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Newbie Solowheel owner

Post your adventures here.

Did you do any spectacular tricks? Special remarks by people who saw you riding an electric unicyle?

Post Fri Feb 28, 2014 9:56 pm

Posts: 9
Model: Solowheel
Manufacturer: Inventist
User Location: Tacoma Washington USA
Hi Folks, Not sure if this forum is actually alive, but we'll see. I thought I would share my experience as a new Solowheel owner.

Me: 55 year old former runner with a bad knee. I weigh 210 lbs, about 30 lbs overweight (I raced marathons at 168 lbs). I used to snow ski and did some skateboarding as a kid 40 years ago, but wasn't any good at it.

Learning:
Day 1: I received my SW on Monday afternoon at my office. I'm an Eye Doc so had a few chances to try the SW between patients in our office basement. It 3000 sq ft but is full of junk. I was able to clear out a roughly rectangular track with a cross alley. Starting out I used the strap and would hang on to something to get on and initially balanced. The first day I had a chance to practice about 3 times for 15 minutes each. I had to quit because of the pain on the inside of my shin/calf where they hit the SW pads. After this time I was able to go in a straight (kinda) line for about 20-30 ft.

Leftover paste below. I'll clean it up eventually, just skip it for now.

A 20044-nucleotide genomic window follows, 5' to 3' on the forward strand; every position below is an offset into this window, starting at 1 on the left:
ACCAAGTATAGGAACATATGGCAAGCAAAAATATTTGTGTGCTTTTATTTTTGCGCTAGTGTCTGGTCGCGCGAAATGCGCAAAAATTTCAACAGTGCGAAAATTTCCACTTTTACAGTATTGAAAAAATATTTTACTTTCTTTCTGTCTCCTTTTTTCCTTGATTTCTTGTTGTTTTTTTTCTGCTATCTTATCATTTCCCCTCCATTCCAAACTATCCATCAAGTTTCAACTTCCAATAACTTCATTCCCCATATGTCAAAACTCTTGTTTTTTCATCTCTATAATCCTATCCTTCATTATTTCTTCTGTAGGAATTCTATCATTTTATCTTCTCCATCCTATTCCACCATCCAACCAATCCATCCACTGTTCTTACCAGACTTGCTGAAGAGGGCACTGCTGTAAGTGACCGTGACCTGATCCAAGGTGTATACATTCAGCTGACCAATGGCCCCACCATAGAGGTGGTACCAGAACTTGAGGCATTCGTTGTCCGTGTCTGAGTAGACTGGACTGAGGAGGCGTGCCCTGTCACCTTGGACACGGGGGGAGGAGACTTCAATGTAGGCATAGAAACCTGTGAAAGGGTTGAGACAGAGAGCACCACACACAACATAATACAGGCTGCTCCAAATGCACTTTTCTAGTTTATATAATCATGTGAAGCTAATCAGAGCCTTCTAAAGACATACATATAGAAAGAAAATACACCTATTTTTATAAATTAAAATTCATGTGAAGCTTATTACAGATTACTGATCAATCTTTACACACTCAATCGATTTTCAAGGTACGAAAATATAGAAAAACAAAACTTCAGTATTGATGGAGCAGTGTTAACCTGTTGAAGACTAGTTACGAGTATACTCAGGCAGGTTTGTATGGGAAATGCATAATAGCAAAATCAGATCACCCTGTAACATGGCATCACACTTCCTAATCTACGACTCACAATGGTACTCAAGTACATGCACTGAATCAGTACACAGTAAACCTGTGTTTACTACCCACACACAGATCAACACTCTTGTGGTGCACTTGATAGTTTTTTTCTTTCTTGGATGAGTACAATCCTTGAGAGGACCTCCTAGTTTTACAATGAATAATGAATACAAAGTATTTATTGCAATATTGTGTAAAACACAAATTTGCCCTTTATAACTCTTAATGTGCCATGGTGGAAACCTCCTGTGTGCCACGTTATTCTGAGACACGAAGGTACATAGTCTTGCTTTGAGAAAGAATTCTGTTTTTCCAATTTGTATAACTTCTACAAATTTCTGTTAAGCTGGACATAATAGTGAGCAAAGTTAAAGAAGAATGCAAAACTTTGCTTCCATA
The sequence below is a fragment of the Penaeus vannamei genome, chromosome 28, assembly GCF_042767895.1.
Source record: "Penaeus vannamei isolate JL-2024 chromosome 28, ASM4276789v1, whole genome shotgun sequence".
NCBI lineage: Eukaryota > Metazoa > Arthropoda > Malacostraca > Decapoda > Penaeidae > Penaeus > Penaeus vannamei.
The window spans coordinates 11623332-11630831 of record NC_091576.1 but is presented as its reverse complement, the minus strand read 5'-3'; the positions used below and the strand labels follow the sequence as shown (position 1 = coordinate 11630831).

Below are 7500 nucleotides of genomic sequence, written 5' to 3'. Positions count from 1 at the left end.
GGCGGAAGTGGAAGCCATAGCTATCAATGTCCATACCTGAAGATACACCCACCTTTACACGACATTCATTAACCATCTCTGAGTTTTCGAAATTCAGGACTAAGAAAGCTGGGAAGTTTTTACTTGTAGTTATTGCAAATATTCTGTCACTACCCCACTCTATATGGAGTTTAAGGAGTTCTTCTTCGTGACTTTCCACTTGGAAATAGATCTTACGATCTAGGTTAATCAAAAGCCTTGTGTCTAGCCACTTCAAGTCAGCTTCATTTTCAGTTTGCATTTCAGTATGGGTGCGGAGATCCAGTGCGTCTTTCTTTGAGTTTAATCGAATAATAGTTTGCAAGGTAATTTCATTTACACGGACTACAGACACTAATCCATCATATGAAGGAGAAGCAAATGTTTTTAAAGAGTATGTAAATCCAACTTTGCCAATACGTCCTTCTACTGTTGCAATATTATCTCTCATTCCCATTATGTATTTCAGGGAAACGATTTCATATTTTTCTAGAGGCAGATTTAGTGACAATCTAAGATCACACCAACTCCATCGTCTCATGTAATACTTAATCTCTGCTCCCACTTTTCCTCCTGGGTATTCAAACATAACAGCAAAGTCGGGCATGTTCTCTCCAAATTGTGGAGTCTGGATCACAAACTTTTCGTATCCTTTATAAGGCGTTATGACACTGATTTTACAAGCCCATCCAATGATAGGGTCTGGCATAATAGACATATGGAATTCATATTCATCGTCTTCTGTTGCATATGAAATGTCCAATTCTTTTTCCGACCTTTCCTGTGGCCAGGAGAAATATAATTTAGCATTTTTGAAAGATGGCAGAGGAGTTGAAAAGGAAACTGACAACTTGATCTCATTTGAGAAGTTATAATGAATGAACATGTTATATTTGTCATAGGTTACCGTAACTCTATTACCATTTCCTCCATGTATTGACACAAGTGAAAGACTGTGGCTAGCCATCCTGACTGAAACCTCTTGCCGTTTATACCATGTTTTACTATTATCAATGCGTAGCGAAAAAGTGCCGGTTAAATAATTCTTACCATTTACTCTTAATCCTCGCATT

Day 2: I brought a pair of old foam knee pads to the office that I placed where my shins were sore. Again I had maybe about 4 times to practice for about 15-20 minutes each time. During the second session I gave up the strap. I found that holding it was interfering with my balance. By the end of the day I could make it around my basement circuit about 50% of the time and could start without hanging on to something about 1/2 the time as well. The padding made it not painful. I did fall once, hard, hitting my bad knee on the concrete. The rest of the time I was able to step off, and usually grab the SW so it didn't fall over as well.

Day 3: Worked in a different office so no practice.

Day 4: Again I had about 4 chances to ride in the basement 10-20 minutes at a time. Able to weave around my basement track pretty well most of the time. Can start without holding onto anything most of the time. I did fall once and am not sure why. I think I may have pushed the on button then started out before the motor engaged as the SW simply shot out from underneath me sending me flat on my face. I now am very careful to not rush it to much so I know the SW motor and gyros are engaged. I took the SW home and charged it that night and inflated the tire. It had been at 30 psi, I inflated to 40 psi.